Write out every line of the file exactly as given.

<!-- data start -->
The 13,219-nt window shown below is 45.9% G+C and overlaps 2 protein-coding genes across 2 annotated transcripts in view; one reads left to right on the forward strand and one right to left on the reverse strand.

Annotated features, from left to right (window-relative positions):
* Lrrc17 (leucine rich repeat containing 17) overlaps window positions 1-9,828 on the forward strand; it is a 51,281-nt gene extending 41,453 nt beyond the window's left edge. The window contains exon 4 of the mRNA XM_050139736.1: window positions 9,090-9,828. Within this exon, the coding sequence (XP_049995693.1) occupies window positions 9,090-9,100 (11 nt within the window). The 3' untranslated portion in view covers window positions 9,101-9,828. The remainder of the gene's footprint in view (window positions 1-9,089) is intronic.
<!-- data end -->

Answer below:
The 13,219-nt window shown below is 45.9% G+C and overlaps 2 protein-coding genes across 2 annotated transcripts in view; one reads left to right on the forward strand and one right to left on the reverse strand.

Annotated features, from left to right (window-relative positions):
* Lrrc17 (leucine rich repeat containing 17) overlaps window positions 1-9,828 on the forward strand; it is a 51,281-nt gene extending 41,453 nt beyond the window's left edge. The window contains exon 4 of the mRNA XM_050139736.1: window positions 9,090-9,828. Within this exon, the coding sequence (XP_049995693.1) occupies window positions 9,090-9,100 (11 nt within the window). The 3' untranslated portion in view covers window positions 9,101-9,828. The remainder of the gene's footprint in view (window positions 1-9,089) is intronic.